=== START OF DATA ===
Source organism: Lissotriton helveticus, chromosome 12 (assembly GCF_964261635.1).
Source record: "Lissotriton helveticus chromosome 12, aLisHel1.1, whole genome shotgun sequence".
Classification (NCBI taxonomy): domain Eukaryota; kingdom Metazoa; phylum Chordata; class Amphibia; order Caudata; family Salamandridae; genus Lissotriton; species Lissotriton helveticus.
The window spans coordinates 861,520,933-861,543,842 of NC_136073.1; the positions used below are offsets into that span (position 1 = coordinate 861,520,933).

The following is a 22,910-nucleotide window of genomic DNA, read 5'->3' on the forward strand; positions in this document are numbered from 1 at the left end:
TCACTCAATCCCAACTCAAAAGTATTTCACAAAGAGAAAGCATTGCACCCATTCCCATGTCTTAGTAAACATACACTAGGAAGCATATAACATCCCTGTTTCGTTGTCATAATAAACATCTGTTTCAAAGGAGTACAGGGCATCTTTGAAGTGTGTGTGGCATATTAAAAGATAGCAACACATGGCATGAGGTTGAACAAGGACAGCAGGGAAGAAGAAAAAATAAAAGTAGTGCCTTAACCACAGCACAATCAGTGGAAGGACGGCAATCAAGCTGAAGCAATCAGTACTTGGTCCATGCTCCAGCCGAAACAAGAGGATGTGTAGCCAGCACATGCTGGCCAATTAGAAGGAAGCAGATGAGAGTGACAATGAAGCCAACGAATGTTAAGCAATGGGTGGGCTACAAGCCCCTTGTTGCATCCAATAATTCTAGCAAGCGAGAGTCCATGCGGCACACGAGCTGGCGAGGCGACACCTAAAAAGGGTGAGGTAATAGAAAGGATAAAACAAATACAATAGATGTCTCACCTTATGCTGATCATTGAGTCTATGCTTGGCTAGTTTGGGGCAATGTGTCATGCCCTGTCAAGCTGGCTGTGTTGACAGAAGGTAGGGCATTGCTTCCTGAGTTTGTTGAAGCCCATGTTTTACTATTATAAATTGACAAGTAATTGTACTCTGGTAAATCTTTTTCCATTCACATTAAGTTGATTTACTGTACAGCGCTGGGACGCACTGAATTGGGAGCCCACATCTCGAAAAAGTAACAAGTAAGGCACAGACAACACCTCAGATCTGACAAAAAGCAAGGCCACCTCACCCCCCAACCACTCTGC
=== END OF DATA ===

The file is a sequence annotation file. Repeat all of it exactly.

Source organism: Lissotriton helveticus, chromosome 12 (assembly GCF_964261635.1).
Source record: "Lissotriton helveticus chromosome 12, aLisHel1.1, whole genome shotgun sequence".
Classification (NCBI taxonomy): domain Eukaryota; kingdom Metazoa; phylum Chordata; class Amphibia; order Caudata; family Salamandridae; genus Lissotriton; species Lissotriton helveticus.
The window spans coordinates 861,520,933-861,543,842 of NC_136073.1; the positions used below are offsets into that span (position 1 = coordinate 861,520,933).

The following is a 22,910-nucleotide window of genomic DNA, read 5'->3' on the forward strand; positions in this document are numbered from 1 at the left end:
TCACTCAATCCCAACTCAAAAGTATTTCACAAAGAGAAAGCATTGCACCCATTCCCATGTCTTAGTAAACATACACTAGGAAGCATATAACATCCCTGTTTCGTTGTCATAATAAACATCTGTTTCAAAGGAGTACAGGGCATCTTTGAAGTGTGTGTGGCATATTAAAAGATAGCAACACATGGCATGAGGTTGAACAAGGACAGCAGGGAAGAAGAAAAAATAAAAGTAGTGCCTTAACCACAGCACAATCAGTGGAAGGACGGCAATCAAGCTGAAGCAATCAGTACTTGGTCCATGCTCCAGCCGAAACAAGAGGATGTGTAGCCAGCACATGCTGGCCAATTAGAAGGAAGCAGATGAGAGTGACAATGAAGCCAACGAATGTTAAGCAATGGGTGGGCTACAAGCCCCTTGTTGCATCCAATAATTCTAGCAAGCGAGAGTCCATGCGGCACACGAGCTGGCGAGGCGACACCTAAAAAGGGTGAGGTAATAGAAAGGATAAAACAAATACAATAGATGTCTCACCTTATGCTGATCATTGAGTCTATGCTTGGCTAGTTTGGGGCAATGTGTCATGCCCTGTCAAGCTGGCTGTGTTGACAGAAGGTAGGGCATTGCTTCCTGAGTTTGTTGAAGCCCATGTTTTACTATTATAAATTGACAAGTAATTGTACTCTGGTAAATCTTTTTCCATTCACATTAAGTTGATTTACTGTACAGCGCTGGGACGCACTGAATTGGGAGCCCACATCTCGAAAAAGTAACAAGTAAGGCACAGACAACACCTCAGATCTGACAAAAAGCAAGGCCACCTCACCCCCCAACCACTCTGC